First woman named to endowed engineering professorship
July 19, 2005
Karen A. Thole, Virginia Tech professor of mechanical engineering, is the first female recipient of an endowed engineering professorship at the university. Thole has received the William S. Cross Professorship in the College of Engineering, established in 1984 by a generous gift from William S. Cross Jr., of Greensboro, N.C.
Thole received her Ph.D. from the University of Texas at Austin in 1992 and joined the Virginia Tech faculty in 1999. Thole’s primary areas of expertise are heat transfer and fluid mechanics specializing in turbulent boundary layers, convective heat transfer, and high freestream turbulence effects.
Thole has published more than 80 peer-reviewed papers with a number of these presentations given to international audiences, and has advised more than 25 graduate theses. She serves as an associate technical editor of the American Society of Mechanical Engineers' Journal of Heat Transfer.
She received the National Science Foundation CAREER Award in 1996, which was directed at developing a better understanding of turbine heat transfer and at teaching a lab course to first-year women engineering students. In 2004, Thole was selected to be a Fellow of the American Society of Mechanical Engineers and was inducted into the University of Texas at Austin Mechanical Engineering Distinguished Alumni Academy.
Thole is also one of the principal investigators on the Institutional Transformation Award from the National Science Foundation’s Advance Program. The Advance Program is aimed at increasing the participation and advancement of women in academic science and engineering careers. Thole is an AdvanceVT professor of mechanical engineering at Virginia Tech.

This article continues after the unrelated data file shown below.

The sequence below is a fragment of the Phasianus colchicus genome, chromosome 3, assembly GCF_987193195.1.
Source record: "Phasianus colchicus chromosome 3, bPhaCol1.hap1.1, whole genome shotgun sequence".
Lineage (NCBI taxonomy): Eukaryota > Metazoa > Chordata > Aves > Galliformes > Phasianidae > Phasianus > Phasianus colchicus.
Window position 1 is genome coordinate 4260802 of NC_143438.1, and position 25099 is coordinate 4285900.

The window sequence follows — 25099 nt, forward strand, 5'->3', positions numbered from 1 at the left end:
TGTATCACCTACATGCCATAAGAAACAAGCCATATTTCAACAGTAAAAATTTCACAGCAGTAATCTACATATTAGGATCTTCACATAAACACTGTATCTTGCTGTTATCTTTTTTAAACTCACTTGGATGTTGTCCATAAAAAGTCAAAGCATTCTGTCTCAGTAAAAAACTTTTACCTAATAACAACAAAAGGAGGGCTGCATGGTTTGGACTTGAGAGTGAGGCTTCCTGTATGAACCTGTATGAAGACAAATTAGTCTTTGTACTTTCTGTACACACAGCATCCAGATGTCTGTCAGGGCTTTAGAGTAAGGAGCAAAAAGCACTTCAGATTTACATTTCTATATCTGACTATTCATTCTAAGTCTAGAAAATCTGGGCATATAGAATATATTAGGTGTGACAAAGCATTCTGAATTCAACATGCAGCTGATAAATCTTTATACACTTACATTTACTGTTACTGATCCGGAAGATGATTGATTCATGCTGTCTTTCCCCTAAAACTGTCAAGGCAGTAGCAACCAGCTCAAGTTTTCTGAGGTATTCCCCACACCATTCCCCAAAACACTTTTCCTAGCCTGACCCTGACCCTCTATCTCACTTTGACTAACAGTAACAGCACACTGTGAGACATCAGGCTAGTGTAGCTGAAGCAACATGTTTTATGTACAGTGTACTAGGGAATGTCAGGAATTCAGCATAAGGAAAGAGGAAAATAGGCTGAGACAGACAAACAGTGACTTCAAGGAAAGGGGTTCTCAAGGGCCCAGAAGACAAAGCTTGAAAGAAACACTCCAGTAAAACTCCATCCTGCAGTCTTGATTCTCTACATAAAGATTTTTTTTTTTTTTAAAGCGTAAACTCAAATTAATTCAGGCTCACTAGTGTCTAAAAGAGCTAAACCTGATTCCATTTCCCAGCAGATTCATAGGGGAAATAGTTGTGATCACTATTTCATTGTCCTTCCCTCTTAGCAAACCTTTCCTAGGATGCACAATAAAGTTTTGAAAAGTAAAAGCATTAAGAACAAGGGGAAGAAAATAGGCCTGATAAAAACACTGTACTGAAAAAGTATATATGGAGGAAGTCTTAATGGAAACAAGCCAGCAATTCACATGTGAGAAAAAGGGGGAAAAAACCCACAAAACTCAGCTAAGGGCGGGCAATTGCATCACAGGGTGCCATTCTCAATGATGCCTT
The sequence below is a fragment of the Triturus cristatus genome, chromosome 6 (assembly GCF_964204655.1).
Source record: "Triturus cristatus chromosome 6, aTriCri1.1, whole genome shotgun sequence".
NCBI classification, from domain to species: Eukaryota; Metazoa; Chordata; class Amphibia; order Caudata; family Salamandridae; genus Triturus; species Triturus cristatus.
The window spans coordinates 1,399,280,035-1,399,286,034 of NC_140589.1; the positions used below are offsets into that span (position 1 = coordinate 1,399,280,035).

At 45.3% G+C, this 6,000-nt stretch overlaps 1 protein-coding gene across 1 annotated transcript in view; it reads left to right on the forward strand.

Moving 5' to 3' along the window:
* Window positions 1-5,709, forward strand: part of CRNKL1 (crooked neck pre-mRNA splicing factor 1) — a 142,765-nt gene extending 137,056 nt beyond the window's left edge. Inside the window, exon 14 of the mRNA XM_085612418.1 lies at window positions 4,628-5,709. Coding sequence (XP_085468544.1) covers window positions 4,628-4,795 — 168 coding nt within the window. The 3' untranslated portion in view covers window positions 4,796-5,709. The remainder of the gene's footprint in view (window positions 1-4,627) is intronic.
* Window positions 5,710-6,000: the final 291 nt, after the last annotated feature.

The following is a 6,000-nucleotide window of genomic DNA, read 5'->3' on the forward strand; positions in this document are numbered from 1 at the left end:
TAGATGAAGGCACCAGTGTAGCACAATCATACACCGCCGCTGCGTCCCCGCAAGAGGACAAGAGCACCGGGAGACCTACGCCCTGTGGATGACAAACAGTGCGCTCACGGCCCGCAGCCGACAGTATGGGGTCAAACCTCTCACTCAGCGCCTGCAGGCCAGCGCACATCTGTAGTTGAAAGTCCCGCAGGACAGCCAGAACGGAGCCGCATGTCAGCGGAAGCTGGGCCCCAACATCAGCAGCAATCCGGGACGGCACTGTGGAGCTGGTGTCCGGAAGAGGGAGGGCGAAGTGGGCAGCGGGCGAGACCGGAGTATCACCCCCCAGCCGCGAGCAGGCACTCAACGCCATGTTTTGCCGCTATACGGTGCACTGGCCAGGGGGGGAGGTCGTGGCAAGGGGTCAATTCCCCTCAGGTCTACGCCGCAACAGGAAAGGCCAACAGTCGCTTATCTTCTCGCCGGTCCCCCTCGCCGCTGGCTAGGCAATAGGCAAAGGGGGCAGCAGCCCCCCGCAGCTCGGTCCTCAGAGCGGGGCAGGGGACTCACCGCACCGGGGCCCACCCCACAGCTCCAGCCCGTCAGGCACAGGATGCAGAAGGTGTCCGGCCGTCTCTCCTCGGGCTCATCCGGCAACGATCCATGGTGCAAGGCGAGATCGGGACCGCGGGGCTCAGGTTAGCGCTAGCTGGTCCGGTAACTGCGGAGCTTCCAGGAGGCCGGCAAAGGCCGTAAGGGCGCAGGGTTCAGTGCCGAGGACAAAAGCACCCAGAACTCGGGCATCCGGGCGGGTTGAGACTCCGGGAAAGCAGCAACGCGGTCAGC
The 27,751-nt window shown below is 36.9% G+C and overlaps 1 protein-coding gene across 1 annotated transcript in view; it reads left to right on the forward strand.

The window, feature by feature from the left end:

During the past several years, Thole has developed a number of unique testing facilities directed towards gas turbine heat transfer issues including a combustor simulator that replicates the flow field effects relevant to those entering the turbine section of an engine. Resulting from this work, the Air Force Research Lab requested her to duplicate this capability in their multi-million dollar Turbine Research facility.
She is the chair of the Academic Advisory Board of the U.S. Department of Energy’s University Turbine Systems Research Program. Her two patents for a fillet design, developed to reduce heat transfer at the leading edge of turbine airfoils, are now being incorporated into the most recent turbine design.
Thole has been solely responsible for attracting funding of more than $5 million from such agencies as the Department of Energy, U.S. Air Force, Pratt & Whitney, Modine Manufacturing, and Siemens-Westinghouse.